Zimbabwe is introducing its own version of US dollars to deal with its worsening cash crunch. John Mangudya, governor of the Reserve Bank of Zimbabwe, said the bank will introduce “bond notes” of $2, $5, $10, and $20, which will hold the same value as their US dollar counterparts, according to a statement (pdf) yesterday.
Ever since declaring its own currency defunct in 2009, Zimbabwe has relied on a basket of currencies that includes the US dollar, the South African rand, the British sterling, and most recently the Chinese yuan. A strengthening dollar has made Zimbabwe’s trade deficit worse—Zimbabwe imports everything from cooking oil to bath soap—imports for the first quarter of the year stood at $490 million, compared to $167 million in exports.
And that has made cash shortages in the country worse. “We’re importing more than we’re exporting and we can’t print money because we use mainly the U.S. dollar,” said Sam Malaba, the chief executive officer of Agricultural Bank of Zimbabwe.
The government is struggling to pay its workers. Some banks have closed their ATMs, worried about long lines of anxious depositors. Workers are going unpaid, or else receiving their wages “bit by bit,” according to a farmhand in central Zimbabwe. And parents are struggling to pay school fees, cutting down on groceries, and taking on more debt to pay their bills.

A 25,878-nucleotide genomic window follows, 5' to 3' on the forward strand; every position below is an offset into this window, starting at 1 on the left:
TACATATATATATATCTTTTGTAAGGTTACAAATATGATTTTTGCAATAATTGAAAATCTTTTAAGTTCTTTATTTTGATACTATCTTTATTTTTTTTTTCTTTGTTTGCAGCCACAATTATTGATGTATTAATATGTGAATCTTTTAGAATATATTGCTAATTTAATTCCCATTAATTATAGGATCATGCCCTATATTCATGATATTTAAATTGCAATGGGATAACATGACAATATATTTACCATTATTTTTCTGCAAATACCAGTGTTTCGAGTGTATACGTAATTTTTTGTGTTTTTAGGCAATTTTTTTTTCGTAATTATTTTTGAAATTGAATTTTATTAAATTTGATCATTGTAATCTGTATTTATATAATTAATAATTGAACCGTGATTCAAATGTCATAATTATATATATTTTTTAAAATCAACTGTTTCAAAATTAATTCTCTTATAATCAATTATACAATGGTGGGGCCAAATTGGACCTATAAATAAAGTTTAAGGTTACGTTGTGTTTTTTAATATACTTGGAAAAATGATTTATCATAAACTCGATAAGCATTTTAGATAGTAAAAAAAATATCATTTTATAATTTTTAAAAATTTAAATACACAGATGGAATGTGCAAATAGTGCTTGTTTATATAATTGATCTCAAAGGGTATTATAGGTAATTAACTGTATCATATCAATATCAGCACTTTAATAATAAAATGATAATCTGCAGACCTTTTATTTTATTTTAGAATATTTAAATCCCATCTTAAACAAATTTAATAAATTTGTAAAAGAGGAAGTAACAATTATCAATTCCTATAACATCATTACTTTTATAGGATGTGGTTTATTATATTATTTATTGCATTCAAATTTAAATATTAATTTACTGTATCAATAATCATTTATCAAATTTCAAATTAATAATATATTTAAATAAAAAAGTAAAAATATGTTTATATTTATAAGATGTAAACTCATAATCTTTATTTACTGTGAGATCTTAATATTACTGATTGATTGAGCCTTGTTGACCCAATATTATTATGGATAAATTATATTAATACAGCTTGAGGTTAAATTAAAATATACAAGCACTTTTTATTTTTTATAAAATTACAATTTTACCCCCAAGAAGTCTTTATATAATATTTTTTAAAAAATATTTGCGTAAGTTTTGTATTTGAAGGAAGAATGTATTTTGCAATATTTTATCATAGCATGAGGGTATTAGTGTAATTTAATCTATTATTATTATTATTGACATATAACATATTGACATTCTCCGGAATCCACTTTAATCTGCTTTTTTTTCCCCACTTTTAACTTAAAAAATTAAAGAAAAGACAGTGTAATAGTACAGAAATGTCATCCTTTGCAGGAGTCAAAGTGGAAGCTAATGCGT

The bond notes, to be introduced over the next two months, will be backed by $200 million provided by the Africa Export Import Bank, the regulator said. Mangudya also said the bank will also convert 40% of dollar receipts from the country’s exports into rand and limit daily withdrawals to $1,000.
Critics say the new bond notes aren’t likely to be well received. Zimbabwe introduced bond coins, of between 1 cent and 50 cents, pegged to the US dollar in 2014, to deal with the country’s lack of small change. But few Zimbabweans took to them, fearing that the government was bringing back its now worthless currency that caused many to lose their life’s savings.
“The way the economy responds to notes now is the same way it responded to notes five or eight years ago. So there’s not going to be any difference,” said Rejoice Ngwenya, an economist with the Coalition for Markets and Liberal Solutions in Harare. “Mangudya is once again trying to introduce the Zimbabwe currency through the back door.”